Fish Feeders nourish social connections
14 January 2019

Fish Feeders nourish social connections

Enriching the lives of people who are elderly and feel isolated is why Lisa Elder loves her job and Justin Savage volunteers. Social Connections is a unique program where everyone involved flourishes – participants and providers

Lack of mobility, transportation and even confidence can isolate people, impacting on their wellbeing, their families and their community. Social Connections addresses this head on — with a smile. It’s a program that gets people out of the house and back into the community, so whether the focus is on fishing, dancing or excursions there’s a group to suit almost everyone.

Lisa is the City of Onkaparinga’s Social Connections Coordinator who doesn’t see obstacles, just opportunities to help.

Fish Feeders nourish social connections

This is her story:

“We started Social Connections in 2009 with funding from the Commonwealth Home Support Program. The aim was to identify people at risk of isolation and get them out of the home and socially connected. We then worked with them one-on-one to link them into activities they had an interest in.

“We started to find that a lot of people wanted to revisit places that held special memories for them, places like Victor Harbor and Hahndorf. Or they wanted to do activities they enjoyed when they were younger, like fishing, playing canasta or social outings.

“In 2015 I was given an opportunity to get people out-and-about and that’s when the program flourished. Participant numbers have increased from 25 in April 2015 to more than 350, just through word of mouth and My Aged Care referrals.

“We have found that bus trips bring people together in a non-confrontational way and it’s easy for them to chat and discover common interests. That’s how our movie, coffee, lunch and canasta groups came about, and we’ve just opened our third mindfulness colouring-in session. Participants tell us what’s important to them and then we organise it. When it’s flourishing we step back. We just find a way to help.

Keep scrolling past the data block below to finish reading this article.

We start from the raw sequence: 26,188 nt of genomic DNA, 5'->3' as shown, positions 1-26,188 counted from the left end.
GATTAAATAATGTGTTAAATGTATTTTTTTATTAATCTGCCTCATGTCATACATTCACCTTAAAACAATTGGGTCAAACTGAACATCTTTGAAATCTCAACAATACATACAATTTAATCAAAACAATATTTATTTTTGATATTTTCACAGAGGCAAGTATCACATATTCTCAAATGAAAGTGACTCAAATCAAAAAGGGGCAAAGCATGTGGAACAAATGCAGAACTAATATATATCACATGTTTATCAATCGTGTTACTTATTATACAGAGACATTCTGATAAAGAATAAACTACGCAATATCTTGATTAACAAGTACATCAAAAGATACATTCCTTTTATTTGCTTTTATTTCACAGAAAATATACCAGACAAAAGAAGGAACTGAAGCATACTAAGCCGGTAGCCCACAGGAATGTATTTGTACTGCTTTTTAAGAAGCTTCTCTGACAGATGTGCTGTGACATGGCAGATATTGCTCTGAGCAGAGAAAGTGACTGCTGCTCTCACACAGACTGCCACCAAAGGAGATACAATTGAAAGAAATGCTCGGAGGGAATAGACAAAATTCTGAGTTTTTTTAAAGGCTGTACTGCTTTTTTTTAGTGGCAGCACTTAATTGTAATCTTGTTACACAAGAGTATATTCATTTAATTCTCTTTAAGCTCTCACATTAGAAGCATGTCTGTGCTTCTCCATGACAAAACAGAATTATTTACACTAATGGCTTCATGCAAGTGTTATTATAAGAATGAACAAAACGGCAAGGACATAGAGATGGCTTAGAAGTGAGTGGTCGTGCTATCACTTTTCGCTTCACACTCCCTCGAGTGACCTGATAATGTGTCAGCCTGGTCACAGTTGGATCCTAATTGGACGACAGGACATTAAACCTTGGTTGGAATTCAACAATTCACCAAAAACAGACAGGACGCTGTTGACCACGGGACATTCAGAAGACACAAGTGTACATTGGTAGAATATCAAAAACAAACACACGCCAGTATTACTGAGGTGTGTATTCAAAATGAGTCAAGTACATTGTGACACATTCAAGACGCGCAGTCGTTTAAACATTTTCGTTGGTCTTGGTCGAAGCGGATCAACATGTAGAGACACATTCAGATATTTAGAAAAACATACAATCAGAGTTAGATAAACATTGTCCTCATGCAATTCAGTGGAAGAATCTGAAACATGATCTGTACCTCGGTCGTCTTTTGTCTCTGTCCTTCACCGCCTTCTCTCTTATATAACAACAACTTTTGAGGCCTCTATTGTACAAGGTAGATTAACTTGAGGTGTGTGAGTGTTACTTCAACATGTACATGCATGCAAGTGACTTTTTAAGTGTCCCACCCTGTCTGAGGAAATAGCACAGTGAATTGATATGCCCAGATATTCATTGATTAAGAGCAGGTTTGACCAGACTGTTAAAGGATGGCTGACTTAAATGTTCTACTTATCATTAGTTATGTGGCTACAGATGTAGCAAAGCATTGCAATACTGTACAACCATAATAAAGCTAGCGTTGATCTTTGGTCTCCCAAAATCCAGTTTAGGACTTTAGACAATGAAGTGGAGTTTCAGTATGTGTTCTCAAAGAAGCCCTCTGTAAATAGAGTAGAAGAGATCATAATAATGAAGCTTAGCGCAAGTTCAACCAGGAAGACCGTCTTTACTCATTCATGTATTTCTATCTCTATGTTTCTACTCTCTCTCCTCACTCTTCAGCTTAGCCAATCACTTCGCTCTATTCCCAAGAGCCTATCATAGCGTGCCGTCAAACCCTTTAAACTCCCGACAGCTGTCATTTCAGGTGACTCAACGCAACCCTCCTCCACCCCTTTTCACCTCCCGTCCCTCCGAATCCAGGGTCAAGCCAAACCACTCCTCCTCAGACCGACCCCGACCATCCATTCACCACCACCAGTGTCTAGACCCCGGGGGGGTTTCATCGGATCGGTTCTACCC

“For instance, in our dance group we worked with Parkinson’s SA to facilitate sessions where dances are choreographed to the abilities of participants, whether they be seated or standing. They love it. The music, the laughter — and then everyone goes for coffee afterwards.

Fish Feeders nourish social connections

“People tell us all the time what a difference the program makes to their lives, but what’s great about it is that we don’t offer a program where people become dependent on us, we foster one that empowers them to actually look outside the program and do things together.

“What I love is the support they receive from each other and how some participants want to give back to the program by coming on board as volunteers.”

Fish Feeders nourish social connections

Justin is one such volunteer:

“My primary concern is looking after Mum and I was finding it hard to get out of the house, but my cousin Pauline encouraged me to try Fish Feeders. Mum was keen for me to get involved but I was a bit hesitant at first, then on my first day I thought ‘I don’t mind this’. I was hooked. Literally.

“The group is called Fish Feeders because that’s what we do ­– we feed the fish. Most of us catch and release. It’s more about the friendships, which is why I thought I’d get more involved. Now I’m a volunteer and it’s nice giving back to the community I’ve lived in for most of my life.

“It’s a lot of fun and I still get to fish in between untangling lines. I enjoy it when people who are not affiliated with us come up and say it’s a great program — because it is. Lisa and the crew at the council do a wonderful job and they don’t get enough credit for it. I’ve lived in five different council areas and Onkaparinga outshines them all. You won’t find something like this elsewhere.

“I’ve always liked to make people happy and this is a program that makes me happy. It’s a nice feeling. We laugh a lot and I’ve made a lot of friends. I only see them once a week, generally, but they’re more than friends now ­— I consider them family.

Fish Feeders nourish social connections

“It makes Mum feel good too. She’s extremely happy that I’m doing something for myself.

“I struggled a bit at first. Am I a carer, am I a volunteer? I decided that I’m just another fisherman enjoying a day with his mates and I’m lucky enough to do it every week.”

Fish Feeders is supported by the Australian Government Department of Health.

Interested in volunteering? Information is available at onkaparingacity.com or for more information about Social Connections contact Lisa or Sandy on 8301 7232.

FRIDAYS WITH MATES

Social Connections volunteer Justin Savage and coordinator Lisa Elder; it’s friendships and fish that unite the Fish Feeders; Máté Maglai and Darren McCarthney chat to Peter Stepancic; Will Swart catches and releases a Port Jackson shark; Justin Savage enjoys baiting, detangling lines and laughing Friday mornings away with Fish Feeder mates, including Dimph Hayes.

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